Owning The Magic – Experiences Matter More Than Products

by Thomas MORADPOUR on July 22, 2011 · 10 comments

If you’re like me and grew up with Danone, you’re probably wondering why the French CPG giant decided to open three yogurt bars in the Paris area this month. Surely, there has to be better, more efficient, cheaper ways to distribute something as banal as yogurt?

“Something as banal as yogurt.”
This is the commodity-kiss-of-death many consumer product businesses are trying to dodge.

Products can be replicated, priced down, commoditized. But experiences are magic; much harder to copy, if not impossible.

This is why so many premium brands, from Apple to M&Ms, and now Danone, are investing in strategies that look more like retail or services than like the traditional “product manufacturing” business model.

Why? There’s 3 key trends that make it harder for products to succeed.


  • Modern Trade Uniformisation. Today’s retail giants own the shopping environment. The likes of Wal*Mart, Carrefour, Sephora and Best Buy don’t let manufacturers make their products stand out on uniform shelves, or run spectacular brand theater, like they used to years ago.
  • Reduced Advertising Effectiveness. Fragmented, cluttered, more expensive than ever, traditional advertising dollars don’t perform as well as in the past (and don’t bet on an improvement).
  • People Own The Conversation. What people say about your category, your products, or your competition, is increasingly in the hands of people, no longer in yours.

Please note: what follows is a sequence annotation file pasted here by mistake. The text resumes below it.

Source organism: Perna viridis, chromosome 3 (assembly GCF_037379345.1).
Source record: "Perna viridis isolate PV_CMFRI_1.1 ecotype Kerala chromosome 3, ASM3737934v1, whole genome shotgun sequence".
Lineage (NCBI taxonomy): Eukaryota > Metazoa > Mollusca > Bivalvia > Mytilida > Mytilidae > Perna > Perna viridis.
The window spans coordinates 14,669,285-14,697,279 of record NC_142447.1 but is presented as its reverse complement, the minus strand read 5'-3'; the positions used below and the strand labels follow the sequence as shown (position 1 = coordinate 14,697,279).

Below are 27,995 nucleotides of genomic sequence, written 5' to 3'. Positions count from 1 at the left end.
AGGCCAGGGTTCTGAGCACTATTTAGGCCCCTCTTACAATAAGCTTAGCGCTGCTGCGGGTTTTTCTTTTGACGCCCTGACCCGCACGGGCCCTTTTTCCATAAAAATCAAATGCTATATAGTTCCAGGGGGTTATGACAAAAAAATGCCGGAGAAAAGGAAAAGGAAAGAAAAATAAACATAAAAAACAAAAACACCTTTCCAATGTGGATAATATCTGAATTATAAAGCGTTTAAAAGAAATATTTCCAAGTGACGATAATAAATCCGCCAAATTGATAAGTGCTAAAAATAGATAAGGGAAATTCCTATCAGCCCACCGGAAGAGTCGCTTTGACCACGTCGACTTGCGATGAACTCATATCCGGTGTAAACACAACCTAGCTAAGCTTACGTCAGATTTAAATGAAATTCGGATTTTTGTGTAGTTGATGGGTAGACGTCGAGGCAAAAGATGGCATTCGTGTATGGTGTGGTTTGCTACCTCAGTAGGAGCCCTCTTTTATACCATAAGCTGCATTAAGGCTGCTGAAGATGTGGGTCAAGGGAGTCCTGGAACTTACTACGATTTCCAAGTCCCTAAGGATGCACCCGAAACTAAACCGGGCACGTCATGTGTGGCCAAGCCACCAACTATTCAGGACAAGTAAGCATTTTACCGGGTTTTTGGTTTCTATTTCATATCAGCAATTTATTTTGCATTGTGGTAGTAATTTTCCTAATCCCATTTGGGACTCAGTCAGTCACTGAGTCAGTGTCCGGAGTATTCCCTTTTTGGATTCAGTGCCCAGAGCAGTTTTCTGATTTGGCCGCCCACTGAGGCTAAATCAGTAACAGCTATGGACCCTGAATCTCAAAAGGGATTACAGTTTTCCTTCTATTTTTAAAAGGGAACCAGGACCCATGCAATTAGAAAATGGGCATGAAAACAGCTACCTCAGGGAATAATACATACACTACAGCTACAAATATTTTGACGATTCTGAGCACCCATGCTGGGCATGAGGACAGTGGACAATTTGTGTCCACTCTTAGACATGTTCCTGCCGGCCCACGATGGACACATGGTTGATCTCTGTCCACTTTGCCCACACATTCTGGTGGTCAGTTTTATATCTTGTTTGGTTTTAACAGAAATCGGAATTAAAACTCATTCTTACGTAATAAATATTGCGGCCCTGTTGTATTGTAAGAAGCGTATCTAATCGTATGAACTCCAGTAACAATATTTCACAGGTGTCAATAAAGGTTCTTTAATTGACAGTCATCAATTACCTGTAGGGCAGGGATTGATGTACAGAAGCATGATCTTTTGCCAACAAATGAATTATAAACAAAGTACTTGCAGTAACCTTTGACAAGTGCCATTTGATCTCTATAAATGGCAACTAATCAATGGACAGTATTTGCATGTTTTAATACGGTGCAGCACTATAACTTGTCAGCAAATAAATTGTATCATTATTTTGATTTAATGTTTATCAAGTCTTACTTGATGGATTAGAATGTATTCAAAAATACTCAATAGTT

Three powerful forces all brands face today, all contributing to a spiral of commoditization for products. Undifferentiated, unglamourous, unexciting, Products are a bad business to be in these days.

So how can premium brands retain what makes them truly unique, special… in short, magical?

By taking control back on the Product Experience. I’m not talking “Experiential Marketing” here. I’m talking about Marketing The Experience - the shopping, consumption and sharing rituals that a product fits in. Soda on its own may not be the most exciting product… but if you’ve learned to enjoy a Pepsi with a pizza or burger, the experience of having a pizza or a burger will never be complete without Pepsi.

Traditionally left to third party distributors, or the privacy of consumers’ home, the Experience is now the battleground brands need to dominate.


1. Flagships – owned shopping experience that educate and inspire.
Danone’s Yogurt Bar efforts fit in this strategy. So does the M&M Store, the Hershey Store, the Lego Store and countless other recent examples. Sure, there has to be a strictly business/revenue rationale for these ventures; but I believe their main reason is not the bottom line they generate. Walk into an M&M store, and you’ll be surrounded by the magic of chocolate and colors; you’ll enter a world where M&Ms can seduce and captivate you. Same for Lego, where the shopping experience ‘educates’ young and old brick-fans in the the 1,001 ways Lego brings imagination to life. As for Danone, wouldn’t you see yogurt as a little less banal if the bar inspired you to consume it in dozens of new delicious ways?

2. Vertical Bundles – everything needed to enjoy you at your best.
What’s the best way to enjoy beer? Not bottles, it’s draft. But that’s not the product consumers can get in their fridge… at least it wasn’t until Heineken came up with Beer Tender, a high quality version of the keg-and-tap that brings the perfect draft experience home.
Do you know how to brew the perfect cup of coffee? Most people actually don’t, so the blend fine-tuning efforts of coffee champions like Kraft or Nestle are mostly wasted in botched preparation. That is, until the Nespresso and Tassimo systems offered a bundled alternative. Integrating a simple machine with single-serve coffee pods, they deliver the perfect cup, every time.